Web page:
She doesn’t know it yet, but my daughter Olivia lives in a world that is deeply and intensely global and multiracial. Miami.
Once, while passing through Little Havana, I stopped at a drive-through Subway and was in the process of ordering a turkey sandwich (in English) when the cashier turned and made a comment to her coworker.
“Imaginate. Una Americana por aqui.”
Can you imagine? An American? Around here?
It’s precisely that kind of remark that freaks out xenophobic Americans. Our country’s axis is shifting dramatically. These are seismic, earth-shattering jolts. Gone are the old civil rights-era discussions about black and white. Today, any conversation about race and families will have to cross borders.
My story is a part of this trend.
In my memoir, The Girl in the Yellow Poncho, I describe being African American with family roots in Chicago’s South Side and small-town Arkansas. I’m also white with a Dutch-Amish last name and a father who spent his youth hanging out with what he calls “vatos locos.” To add to that pot, I’m married to a Spaniard, living in a largely Latino city, and raising a brown-skinned child of African American and Southeast Asian descent.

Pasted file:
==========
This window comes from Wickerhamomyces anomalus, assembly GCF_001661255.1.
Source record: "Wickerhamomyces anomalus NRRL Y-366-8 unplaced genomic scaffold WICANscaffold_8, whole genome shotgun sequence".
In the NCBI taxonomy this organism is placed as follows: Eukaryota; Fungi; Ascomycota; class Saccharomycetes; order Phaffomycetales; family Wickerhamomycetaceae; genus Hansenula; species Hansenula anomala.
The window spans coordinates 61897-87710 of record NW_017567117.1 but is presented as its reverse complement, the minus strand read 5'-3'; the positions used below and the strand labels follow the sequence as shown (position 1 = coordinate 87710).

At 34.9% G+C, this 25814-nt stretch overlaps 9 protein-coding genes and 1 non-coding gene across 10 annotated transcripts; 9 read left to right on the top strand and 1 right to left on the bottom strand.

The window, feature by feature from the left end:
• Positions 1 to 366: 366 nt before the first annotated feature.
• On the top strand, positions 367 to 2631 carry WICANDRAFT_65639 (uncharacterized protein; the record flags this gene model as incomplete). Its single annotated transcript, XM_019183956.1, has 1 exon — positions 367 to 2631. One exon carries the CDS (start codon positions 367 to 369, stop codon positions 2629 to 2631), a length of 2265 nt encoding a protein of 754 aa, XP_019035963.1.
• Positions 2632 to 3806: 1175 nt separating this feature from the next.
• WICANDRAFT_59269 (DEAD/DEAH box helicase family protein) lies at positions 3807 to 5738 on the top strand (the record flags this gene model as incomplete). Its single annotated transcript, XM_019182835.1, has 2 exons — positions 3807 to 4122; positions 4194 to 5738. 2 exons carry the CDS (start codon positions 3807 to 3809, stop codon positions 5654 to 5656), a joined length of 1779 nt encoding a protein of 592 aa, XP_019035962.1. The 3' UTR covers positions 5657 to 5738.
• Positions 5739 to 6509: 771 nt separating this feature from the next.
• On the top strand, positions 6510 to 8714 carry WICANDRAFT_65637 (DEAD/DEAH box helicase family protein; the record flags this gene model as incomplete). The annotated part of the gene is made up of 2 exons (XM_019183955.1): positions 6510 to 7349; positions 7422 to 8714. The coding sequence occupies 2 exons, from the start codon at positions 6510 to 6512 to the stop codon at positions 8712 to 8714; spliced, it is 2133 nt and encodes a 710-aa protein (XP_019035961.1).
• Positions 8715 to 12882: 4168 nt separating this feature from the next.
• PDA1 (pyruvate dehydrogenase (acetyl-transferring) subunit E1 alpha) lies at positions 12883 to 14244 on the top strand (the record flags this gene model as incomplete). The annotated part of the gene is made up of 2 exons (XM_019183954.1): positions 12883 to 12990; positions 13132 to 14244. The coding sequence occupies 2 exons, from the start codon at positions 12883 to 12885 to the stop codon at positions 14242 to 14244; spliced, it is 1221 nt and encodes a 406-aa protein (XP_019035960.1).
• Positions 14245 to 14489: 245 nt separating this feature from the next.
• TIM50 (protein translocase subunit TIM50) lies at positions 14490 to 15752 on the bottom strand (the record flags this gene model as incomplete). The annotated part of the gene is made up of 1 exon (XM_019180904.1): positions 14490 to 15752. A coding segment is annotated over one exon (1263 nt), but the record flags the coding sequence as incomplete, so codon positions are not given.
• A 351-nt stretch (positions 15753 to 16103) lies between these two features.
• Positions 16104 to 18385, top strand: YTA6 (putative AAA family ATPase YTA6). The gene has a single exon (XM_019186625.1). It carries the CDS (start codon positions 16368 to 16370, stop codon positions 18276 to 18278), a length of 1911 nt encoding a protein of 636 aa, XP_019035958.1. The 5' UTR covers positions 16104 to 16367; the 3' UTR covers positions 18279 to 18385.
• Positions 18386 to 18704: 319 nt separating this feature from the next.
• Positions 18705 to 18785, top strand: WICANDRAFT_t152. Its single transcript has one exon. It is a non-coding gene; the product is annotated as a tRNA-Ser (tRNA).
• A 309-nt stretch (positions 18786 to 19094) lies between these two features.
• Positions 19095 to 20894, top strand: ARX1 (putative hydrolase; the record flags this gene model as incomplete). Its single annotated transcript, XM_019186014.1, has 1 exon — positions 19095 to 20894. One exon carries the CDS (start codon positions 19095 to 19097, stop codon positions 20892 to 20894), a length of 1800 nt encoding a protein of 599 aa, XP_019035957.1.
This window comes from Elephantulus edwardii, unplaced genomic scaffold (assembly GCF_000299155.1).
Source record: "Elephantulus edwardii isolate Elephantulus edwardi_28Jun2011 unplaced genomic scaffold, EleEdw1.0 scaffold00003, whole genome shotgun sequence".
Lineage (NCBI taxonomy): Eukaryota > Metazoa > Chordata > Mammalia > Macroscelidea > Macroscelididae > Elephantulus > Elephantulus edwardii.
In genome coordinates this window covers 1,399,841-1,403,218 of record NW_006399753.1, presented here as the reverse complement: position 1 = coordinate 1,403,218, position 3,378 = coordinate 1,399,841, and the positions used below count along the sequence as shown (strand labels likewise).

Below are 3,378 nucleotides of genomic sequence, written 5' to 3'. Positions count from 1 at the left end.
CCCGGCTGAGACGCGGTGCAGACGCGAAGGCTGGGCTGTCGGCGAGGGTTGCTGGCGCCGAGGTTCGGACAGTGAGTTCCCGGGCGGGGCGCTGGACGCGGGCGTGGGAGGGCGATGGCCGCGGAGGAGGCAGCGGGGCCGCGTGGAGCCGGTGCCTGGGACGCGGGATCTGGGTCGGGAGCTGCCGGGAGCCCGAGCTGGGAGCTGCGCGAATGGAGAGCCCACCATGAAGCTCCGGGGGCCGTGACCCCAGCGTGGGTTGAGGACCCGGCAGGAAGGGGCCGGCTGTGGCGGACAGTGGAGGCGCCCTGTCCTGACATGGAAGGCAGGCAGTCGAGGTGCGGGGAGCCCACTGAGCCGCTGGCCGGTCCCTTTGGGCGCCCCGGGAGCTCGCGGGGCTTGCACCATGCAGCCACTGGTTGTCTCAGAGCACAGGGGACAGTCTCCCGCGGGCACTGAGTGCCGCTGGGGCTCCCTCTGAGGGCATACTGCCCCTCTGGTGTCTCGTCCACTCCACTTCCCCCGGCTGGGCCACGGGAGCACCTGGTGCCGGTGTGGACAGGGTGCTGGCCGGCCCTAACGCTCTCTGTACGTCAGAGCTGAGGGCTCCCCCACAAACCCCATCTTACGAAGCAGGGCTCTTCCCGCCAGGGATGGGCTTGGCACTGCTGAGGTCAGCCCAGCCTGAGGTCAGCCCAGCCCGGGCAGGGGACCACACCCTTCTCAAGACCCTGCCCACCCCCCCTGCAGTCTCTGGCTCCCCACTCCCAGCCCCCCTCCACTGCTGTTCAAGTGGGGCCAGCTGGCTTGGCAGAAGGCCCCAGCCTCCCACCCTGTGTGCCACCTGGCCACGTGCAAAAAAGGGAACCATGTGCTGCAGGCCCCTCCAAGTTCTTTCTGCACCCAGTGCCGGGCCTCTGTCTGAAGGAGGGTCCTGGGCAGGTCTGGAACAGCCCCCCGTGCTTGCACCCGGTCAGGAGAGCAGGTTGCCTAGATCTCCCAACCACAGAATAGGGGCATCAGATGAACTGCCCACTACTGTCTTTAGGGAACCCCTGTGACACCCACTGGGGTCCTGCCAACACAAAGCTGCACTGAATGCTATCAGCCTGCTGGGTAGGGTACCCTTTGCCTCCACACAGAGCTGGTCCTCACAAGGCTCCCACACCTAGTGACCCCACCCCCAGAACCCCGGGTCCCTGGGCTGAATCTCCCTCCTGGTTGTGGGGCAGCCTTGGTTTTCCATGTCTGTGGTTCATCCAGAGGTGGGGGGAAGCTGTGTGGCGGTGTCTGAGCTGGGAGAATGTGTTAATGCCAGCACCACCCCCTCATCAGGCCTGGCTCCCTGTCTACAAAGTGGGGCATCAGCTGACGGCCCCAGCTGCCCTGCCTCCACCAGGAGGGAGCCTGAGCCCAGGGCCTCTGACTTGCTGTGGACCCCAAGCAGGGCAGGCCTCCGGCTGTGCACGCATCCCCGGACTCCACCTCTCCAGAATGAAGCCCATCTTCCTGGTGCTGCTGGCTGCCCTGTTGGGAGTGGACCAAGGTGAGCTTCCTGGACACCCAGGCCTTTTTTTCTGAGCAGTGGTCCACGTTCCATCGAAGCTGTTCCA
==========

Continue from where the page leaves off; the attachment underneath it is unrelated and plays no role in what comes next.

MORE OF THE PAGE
Here in Miami, our friends are from Haiti, Brazil, Lebanon, Pakistan, India, Dominican Republic, Mexico, Singapore, Colombia, El Salvador, Canada, Germany, Nicaragua, and Spain. Here in Miami, I feel the tectonic plates heaving more profoundly than anywhere else. Often, as I glance around the room at dinner parties I’m the only American at the table.
Among Olivia’s school friends are Rudy, who is Lebanese. Julian, of Jamaican, Italian and Cuban descent. And Abbas, who is Indian and Pakistani and was born in New Jersey to parents who lived for many years in Dubai. Abbas speaks fluent Spanish, English and Urdu, and as a Muslim, will soon learn Arabic.
It’s time we tell these stories in much more vivid detail. The era of simplistic, black-white racial binaries is over. So is the myth of a “colorblind” society, which is exactly what we don’t want. Instead, we should strive to see the contours of the world with more definition, not less. Instead, we should strive for a new lens, a new filter. And more bright, open light.
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